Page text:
More with Animation

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More with Animation

More with Animation

Over the years, Flash has added tools that help you animate with even more precision and less work! In this section, we will look at techniques for automating and taking control of tweens.

Using Motion Presets

Flash now has some predesigned animations which may be applied to objects. These presets were recently added to Flash and allow for quick and easy animation of objects. Best of all, they are completely editable, so you may use them as a starter, and then modify the motion to fit your needs.

To see a motion preset in use, open the demo saved as BasicAnimation/demos/MotionPresets.fla. You will find a ball bouncing in. Notice the path and timing of the bounce on the stage. Creating this animation realistically from scratch would be quite time consuming and difficult to maintain a smooth appearance.

To create your own animation automatically using motion presets, follow these steps:

  1. Place an instance of a symbol in the starting position on the stage.
  2. With the Motion Presets Panel open, select the instance.
  3. Single-click on a preset and watch the preview in the panel.
  4. When you have found one you would like to try, click Apply.

    Note: Some of the presets, including the 3D presets, require that the object be Movie Clip Symbols.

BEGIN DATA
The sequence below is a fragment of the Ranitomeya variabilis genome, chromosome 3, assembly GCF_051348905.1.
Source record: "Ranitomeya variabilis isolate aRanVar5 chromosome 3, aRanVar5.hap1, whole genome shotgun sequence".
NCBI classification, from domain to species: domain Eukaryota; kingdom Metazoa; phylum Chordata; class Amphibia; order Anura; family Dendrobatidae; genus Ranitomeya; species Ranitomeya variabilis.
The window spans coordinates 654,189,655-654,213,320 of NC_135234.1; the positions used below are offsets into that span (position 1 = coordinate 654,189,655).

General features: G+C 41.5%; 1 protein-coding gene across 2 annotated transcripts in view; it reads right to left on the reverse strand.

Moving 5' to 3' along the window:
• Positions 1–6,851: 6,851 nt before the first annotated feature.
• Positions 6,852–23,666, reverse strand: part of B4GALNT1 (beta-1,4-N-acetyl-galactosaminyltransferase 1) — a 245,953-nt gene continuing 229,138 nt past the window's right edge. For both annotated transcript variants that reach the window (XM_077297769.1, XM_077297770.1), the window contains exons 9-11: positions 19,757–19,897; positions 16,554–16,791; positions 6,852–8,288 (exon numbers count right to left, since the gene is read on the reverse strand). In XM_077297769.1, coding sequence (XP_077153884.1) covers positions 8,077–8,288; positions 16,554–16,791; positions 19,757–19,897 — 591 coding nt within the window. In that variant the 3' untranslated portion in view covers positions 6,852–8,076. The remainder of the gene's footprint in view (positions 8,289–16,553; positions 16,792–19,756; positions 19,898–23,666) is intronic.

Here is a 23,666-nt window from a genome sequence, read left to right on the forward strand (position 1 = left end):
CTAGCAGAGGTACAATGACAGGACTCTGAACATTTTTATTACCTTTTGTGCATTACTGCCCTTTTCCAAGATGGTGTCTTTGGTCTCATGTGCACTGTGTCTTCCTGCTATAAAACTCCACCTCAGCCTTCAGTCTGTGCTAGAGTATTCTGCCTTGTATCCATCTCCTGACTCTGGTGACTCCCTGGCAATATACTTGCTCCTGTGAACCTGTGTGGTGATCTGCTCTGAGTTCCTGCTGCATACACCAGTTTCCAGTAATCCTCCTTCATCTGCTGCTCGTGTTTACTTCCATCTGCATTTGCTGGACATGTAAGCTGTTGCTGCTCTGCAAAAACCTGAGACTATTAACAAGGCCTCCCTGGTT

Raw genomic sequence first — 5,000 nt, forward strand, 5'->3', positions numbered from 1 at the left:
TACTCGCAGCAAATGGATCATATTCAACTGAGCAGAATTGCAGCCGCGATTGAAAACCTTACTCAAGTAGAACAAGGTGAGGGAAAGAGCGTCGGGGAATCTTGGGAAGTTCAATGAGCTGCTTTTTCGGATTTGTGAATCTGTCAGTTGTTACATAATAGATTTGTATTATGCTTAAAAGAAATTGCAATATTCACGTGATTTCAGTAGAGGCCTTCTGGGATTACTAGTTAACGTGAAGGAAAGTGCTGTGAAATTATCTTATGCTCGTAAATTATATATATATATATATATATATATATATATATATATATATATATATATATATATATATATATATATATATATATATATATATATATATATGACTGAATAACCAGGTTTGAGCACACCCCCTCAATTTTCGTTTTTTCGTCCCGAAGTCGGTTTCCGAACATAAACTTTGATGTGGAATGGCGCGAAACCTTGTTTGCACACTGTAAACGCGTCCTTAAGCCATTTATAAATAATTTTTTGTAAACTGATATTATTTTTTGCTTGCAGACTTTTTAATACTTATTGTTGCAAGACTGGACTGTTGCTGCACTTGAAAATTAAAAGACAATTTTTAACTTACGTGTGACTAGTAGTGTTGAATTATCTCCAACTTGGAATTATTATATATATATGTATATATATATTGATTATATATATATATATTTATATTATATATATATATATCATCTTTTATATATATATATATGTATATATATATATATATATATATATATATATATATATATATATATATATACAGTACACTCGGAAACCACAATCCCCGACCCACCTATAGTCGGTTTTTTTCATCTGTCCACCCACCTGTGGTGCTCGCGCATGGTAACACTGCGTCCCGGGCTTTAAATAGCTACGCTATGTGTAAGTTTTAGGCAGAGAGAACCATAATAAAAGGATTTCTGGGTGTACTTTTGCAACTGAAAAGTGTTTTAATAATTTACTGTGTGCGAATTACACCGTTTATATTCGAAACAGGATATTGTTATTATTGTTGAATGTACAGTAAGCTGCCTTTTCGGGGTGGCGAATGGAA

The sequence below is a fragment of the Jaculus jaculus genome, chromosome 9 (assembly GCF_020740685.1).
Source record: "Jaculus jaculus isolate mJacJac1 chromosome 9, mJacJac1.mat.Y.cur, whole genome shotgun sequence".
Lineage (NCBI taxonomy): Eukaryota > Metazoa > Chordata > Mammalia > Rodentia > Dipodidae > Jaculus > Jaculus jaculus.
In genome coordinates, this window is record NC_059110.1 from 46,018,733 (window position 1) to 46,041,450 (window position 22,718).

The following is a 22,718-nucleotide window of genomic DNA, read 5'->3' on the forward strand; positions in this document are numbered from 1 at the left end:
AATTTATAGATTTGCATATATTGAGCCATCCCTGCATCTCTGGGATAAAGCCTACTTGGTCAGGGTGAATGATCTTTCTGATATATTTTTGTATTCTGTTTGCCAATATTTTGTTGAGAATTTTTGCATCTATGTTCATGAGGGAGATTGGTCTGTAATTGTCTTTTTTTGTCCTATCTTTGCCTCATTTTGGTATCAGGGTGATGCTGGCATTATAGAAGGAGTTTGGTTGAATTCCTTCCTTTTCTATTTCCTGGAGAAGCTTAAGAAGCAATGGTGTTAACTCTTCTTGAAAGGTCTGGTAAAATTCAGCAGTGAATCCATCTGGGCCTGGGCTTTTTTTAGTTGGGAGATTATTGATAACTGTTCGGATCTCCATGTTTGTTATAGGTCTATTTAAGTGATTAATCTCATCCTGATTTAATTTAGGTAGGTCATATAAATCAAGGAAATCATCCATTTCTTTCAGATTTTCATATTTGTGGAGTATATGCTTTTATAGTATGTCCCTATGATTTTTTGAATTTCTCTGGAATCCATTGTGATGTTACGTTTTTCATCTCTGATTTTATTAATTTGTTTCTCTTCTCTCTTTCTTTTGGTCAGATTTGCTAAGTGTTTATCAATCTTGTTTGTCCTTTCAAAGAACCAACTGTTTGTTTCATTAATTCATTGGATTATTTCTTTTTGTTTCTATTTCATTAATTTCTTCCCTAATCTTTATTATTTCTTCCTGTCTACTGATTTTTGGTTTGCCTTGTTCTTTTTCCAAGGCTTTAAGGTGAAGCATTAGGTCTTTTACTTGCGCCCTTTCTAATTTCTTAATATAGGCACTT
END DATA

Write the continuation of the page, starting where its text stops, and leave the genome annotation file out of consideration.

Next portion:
It is that easy! Depending on which preset you choose, it will add a certain number of frames to suit the animation. You may click to add keyframes to change any position, size, alpha, etc. You may also stretch or shrink the animation to fit your needs.

Animating Filters

Filters may be added to instances of symbols and text instances. The process of adding a filter is as follows: single-click on the instance or text, and then look near the bottom of the Properties Panel for the heading Filters.

Click the Add Filter icon to add a filter. You may select Drop Shadow, Blur, Glow, Bevel, Gradient Glow, Gradient Bevel, or Adjust Color.

Each of these filters has several options which can be manipulated. And, as a bonus, if you adjust the filter at the beginning and end of any animation, Flash will tween the filter. The demo, which has a glow fading in and out, is saved as BasicAnimation/demos/Filters.fla.

Animating Transformations

As you have already seen, if the artwork has different positions at both the beginning and ending points of a Motion Tween, Flash adds the tween. This is true with transformation, too. Use either the Free Transform Tool or the Transform Panel to make changes to an object.

In the example shown below, saved as BasicAnimation/demos/Transformation.fla, the bike is skewed to the right slightly. By the last frame, two changes have taken place: (1) it has skewed back a bit toward the left and (2) the size has been reduced giving it the illusion of perspective.

Changing the Path of the Motion

Since the path of a tween is just a stroke, it can be manipulated like any other stroke. For example, you can use the selection tool to bend the path.